Electronic Secret: A Contradiction in Terms
My gut tells me that Burgess is right. Yes, other countries have powerful incentives to deal with the world’s sole remaining superpower. And, certainly, professional diplomats will be able to put aside hurt feelings. The issue isn’t so much pique over these leaks but the chilling effect of leaks to come.
London School of Economics political scientist Chris Brown believes allied governments will be understanding of the policy revelations and privately expressed insults being revealed but "what they will find unforgivable is the fact that the US Government did not protect their own diplomatic correspondence adequately."
Rob Dover of King’s College notes that this is a case of the system not yet having caught up with the reality. "In the good old days, someone nicking 2 millions files would have needed a couple of lorries, and would – therefore – not have made it out of the vault. Now [a rogue operative] can download them onto a memory stick." (It should be noted that both the State and Defense Departments — and one would presume other government agencies — have long since banned thumb drives and similar devices, so that avenue has been closed.)
One natural consequence, then, will to move away from committing sensitive information to digital form. The Guardian‘s Simon Jenkins contends that "No organization can treat digitized communication as confidential. An electronic secret is a contradiction in terms." Matthew Yglesias of the Center for American Progress guesses that, just as secrecy-conscious government officials now eschew emails, we’ll see a return to telephone and face-to-face communication between diplomatic personnel in order to avoid a paper trail.
The upshot of that, though, is ultimately less transparency than the pre-WikiLeaks system. Not only was information gradually declassified and secrets made public under the old rules, but genuine whistle blowers had a means of documenting real abuses.
A Return to Stovepipes
In addition to keeping more secrets off of paper, whether of the traditional or digital variety, another likely policy response to WikiLeaks will be the return of pre-9/11 stovepiping. The fact that so many people have access to so much information — most of it raw and unvetted by experienced hands — never sat well with those charged with keeping secrecy. Security professionals naturally want to keep information as compartmentalized as possible for obvious reasons: The fewer people who know a secret, the more likely it will be kept.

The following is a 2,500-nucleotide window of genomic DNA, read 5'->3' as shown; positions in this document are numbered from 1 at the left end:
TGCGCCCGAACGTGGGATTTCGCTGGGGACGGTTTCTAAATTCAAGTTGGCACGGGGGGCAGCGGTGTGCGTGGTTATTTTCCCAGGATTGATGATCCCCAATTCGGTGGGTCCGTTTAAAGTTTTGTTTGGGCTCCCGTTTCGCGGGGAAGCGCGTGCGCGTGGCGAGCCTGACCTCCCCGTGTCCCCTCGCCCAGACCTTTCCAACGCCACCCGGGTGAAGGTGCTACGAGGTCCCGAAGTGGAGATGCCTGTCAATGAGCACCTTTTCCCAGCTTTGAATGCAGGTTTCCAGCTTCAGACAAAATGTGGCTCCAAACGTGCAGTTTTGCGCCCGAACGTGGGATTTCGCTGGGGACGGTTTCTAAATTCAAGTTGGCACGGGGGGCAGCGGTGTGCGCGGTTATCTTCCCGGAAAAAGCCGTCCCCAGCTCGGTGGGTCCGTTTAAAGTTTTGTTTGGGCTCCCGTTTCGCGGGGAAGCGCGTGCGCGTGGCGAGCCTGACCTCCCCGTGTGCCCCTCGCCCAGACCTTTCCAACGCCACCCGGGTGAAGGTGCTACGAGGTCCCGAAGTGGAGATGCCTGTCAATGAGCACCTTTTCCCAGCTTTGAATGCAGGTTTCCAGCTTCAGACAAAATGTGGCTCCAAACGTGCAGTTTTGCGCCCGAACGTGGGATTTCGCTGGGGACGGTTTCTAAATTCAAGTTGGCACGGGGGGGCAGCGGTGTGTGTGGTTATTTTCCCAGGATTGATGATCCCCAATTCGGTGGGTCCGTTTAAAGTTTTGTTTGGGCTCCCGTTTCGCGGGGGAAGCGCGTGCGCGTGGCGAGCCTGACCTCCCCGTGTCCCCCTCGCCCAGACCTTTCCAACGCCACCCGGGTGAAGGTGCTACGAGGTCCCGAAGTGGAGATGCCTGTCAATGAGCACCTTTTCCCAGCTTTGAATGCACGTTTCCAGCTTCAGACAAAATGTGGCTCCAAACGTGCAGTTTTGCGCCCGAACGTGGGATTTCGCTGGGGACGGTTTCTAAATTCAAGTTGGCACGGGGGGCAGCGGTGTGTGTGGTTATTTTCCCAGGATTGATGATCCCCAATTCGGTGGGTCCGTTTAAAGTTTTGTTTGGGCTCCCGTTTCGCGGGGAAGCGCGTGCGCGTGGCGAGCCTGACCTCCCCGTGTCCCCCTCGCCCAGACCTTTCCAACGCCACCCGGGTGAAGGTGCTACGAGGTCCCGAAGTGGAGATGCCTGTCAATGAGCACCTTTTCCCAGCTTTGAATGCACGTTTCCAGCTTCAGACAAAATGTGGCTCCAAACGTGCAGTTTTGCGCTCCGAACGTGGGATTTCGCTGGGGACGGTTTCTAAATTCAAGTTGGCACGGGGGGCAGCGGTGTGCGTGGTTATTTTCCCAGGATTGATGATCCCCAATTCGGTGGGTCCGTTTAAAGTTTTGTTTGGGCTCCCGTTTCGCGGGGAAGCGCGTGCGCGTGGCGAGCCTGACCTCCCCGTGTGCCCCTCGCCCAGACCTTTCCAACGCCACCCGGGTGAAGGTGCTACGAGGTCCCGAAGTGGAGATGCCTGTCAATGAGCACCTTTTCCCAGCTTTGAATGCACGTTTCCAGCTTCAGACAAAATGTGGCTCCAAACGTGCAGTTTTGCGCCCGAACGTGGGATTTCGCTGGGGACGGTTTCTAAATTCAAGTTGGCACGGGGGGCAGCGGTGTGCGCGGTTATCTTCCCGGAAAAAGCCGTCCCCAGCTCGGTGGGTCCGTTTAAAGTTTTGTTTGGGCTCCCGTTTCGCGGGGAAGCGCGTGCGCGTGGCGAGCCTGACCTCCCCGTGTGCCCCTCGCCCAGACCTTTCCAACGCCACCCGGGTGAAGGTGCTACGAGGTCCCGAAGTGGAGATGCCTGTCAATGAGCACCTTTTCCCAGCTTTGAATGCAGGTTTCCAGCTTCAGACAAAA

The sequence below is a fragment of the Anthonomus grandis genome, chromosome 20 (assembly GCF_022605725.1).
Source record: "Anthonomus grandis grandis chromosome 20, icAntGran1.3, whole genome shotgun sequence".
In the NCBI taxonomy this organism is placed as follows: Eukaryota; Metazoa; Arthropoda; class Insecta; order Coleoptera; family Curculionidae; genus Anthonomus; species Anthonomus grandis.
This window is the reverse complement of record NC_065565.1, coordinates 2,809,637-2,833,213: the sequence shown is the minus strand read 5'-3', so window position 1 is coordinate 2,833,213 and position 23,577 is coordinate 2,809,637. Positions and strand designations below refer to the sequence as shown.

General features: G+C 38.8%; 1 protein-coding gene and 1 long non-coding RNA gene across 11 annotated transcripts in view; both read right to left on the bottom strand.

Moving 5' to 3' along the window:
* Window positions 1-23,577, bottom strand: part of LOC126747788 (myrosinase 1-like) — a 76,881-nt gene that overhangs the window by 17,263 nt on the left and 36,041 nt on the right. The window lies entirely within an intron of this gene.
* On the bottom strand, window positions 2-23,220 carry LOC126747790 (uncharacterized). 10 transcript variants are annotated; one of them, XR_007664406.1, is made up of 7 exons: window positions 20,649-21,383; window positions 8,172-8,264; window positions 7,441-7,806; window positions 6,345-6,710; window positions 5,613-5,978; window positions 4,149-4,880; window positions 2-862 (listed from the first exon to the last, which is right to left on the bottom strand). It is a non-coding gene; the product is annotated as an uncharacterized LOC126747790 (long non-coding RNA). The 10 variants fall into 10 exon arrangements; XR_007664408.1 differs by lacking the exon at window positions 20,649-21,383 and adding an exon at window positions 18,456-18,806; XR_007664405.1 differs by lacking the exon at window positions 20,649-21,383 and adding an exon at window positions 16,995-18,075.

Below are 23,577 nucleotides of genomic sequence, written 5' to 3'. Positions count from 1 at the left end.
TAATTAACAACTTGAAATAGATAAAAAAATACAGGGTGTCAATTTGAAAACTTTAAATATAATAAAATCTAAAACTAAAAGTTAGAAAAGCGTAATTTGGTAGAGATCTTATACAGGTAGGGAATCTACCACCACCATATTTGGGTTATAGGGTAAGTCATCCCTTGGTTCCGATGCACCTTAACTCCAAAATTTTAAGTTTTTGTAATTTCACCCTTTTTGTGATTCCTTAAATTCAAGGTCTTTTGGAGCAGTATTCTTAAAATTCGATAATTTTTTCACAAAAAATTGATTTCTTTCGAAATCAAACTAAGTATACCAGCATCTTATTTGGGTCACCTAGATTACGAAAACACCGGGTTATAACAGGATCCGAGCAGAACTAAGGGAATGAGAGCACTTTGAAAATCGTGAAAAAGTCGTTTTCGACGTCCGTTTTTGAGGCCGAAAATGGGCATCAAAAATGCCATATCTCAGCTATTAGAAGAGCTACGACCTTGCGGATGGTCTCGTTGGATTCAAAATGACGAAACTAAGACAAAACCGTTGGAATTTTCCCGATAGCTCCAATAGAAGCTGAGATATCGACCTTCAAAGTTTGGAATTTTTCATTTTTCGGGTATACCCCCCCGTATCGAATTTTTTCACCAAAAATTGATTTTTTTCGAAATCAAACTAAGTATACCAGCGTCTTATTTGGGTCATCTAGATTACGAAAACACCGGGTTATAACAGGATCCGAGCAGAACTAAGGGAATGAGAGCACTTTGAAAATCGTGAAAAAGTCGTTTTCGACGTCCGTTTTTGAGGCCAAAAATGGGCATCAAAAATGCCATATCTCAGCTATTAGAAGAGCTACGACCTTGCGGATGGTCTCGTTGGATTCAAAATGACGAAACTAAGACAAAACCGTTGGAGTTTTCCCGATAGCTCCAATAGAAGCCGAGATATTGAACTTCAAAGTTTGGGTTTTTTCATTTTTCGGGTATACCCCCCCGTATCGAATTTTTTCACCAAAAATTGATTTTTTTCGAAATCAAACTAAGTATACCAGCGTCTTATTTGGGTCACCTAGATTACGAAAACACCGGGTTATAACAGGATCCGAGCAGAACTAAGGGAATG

The 9/11 attacks shined a spotlight on the obverse: The fewer people who know information, the harder it is to connect the dots. In the ensuing years, policies were enacted to make sharing information, not only within one’s agency but with other agencies and departments of government, the default position.
My colleague Ross Wilson, formerly US Ambassador to Turkey and now director of the Dinu Patriciu Eurasia Center at the Atlantic Council, argues that it’s time to move back in the other direction. While it makes sense for managers to have access to verified intelligence pertinent to their work, letting every junior enlisted solider who can pass a routine background check have access to every scrap of information collected poses far more risk than reward.
Clearly, some return to sanity is required. The Information Age requires a degree of speed and flexibility far greater than the days when young lieutenants had to transport SECRET documents around in a briefcase handcuffed to their wrists. But, despite what the movies would have you believe, a security clearance is not supposed to be a library card whereby anyone who possesses one can check out anything they feel like reading. There needs to be a Need To Know connected to projects the person is working on. And some human and electronic supervision that causes red flags to be raised when someone accesses thousands of documents in a single day.
James Joyner is managing editor of the Atlantic Council.